They are thought to have taken root way back in the 15th century when the War of the Roses was effectively brought to an end with the death of Richard III.
But modern methods have been used to ensure that the most important area of oak trees in the north of England is set to be preserved for generations to come.
Satellite tracking devices have been employed to map out the exact locations of hundreds of the veteran oaks as part of a conservation project spanning the past two decades.
And Natural England officials have now confirmed 345 acres of woodland on the fringes of the North York Moors National Park have been awarded protected status. The decision to designate the wood as a Site of Special Scientific Interest (SSSI) has been heralded as vital to ensuring the future of the trees.
The woodland at Castle Hill Deer Park, near Helmsley, had previously harboured two much smaller SSSIs which covered almost 40 acres, but these have now been absorbed into the wider protected area.
A forester at the Forestry Commission, Nick Short, said: “We welcome this move to grant protected legal status to a much greater area, which underlines the value of the long term restoration work we are doing and our management of wildlife habitats. This is a fantastic place of outstanding national significance with a priceless ecosystem. But it is also an irreplaceable asset and enshrining protection over a much greater area is good news for biodiversity and for future generations.”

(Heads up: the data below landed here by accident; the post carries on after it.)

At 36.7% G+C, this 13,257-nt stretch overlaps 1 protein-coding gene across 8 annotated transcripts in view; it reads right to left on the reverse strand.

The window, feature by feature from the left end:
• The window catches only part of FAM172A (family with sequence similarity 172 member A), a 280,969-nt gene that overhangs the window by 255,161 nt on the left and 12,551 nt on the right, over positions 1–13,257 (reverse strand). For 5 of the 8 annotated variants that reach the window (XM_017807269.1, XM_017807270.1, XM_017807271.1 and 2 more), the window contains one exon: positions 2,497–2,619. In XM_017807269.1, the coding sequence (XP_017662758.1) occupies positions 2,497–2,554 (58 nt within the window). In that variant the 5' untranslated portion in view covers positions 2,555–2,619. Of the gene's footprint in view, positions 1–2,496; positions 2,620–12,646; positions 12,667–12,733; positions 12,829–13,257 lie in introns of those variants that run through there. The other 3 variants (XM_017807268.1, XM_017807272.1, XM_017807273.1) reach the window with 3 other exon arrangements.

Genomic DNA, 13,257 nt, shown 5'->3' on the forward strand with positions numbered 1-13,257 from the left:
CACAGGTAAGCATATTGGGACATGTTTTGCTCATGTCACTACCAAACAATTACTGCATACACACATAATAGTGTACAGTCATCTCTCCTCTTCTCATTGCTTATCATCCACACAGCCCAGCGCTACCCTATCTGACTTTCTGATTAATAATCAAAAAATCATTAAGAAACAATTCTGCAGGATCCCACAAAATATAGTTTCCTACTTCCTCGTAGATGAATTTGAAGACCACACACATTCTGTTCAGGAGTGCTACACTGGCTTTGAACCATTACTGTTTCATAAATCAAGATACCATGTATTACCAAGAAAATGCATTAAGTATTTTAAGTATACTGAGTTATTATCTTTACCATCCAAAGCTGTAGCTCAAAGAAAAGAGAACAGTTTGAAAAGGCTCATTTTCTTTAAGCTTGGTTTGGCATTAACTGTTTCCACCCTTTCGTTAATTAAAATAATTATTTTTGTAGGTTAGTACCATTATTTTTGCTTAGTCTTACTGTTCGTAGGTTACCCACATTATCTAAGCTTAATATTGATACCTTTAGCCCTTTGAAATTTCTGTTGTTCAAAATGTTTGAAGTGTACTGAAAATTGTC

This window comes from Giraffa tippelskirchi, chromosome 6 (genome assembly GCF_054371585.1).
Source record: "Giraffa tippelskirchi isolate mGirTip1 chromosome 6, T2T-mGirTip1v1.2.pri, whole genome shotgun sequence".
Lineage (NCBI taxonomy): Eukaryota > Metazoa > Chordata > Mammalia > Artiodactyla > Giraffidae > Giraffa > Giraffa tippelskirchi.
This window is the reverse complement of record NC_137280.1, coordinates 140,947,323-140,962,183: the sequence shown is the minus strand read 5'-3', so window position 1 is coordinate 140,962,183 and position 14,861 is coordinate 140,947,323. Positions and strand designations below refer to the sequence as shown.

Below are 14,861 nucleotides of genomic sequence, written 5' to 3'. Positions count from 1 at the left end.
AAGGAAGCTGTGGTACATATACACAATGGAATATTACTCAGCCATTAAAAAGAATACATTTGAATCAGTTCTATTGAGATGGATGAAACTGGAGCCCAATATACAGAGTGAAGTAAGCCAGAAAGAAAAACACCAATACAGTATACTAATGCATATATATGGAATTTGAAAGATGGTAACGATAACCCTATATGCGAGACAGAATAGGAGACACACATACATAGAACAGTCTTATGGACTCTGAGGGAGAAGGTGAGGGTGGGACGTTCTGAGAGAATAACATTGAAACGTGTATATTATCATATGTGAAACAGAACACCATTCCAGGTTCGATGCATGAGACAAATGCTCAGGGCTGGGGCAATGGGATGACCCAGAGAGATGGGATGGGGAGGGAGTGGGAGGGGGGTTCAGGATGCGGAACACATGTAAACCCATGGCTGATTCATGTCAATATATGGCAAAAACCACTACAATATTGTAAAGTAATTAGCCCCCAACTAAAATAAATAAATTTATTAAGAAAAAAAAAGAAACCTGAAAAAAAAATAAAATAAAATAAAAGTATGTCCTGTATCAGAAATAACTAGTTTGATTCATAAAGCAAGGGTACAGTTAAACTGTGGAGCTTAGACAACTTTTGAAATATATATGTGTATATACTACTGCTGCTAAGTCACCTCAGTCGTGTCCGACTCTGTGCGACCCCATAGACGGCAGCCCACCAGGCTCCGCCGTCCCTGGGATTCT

The Forestry Commission has undertaken the restoration of nearly 20 acres of the fragile habitat by slowly removing conifers planted in the 1970s and allowing native trees to regenerate. Conifers made it difficult to find and map the trees and orienteers were even used to penetrate the woodland and discover the ancient specimens.
Just over a decade ago national tree expert Ted Green deployed GPS devices to fix the location of up to 450 veteran trees. The area was re-surveyed in 2006 using funding from environmental organisation the SITA Trust, and the North York Moors National Park Authority leading to further discoveries.
Mr Short said: “We now know that we have 511 veteran trees, of which 80 per cent are alive and potentially capable of regenerating.”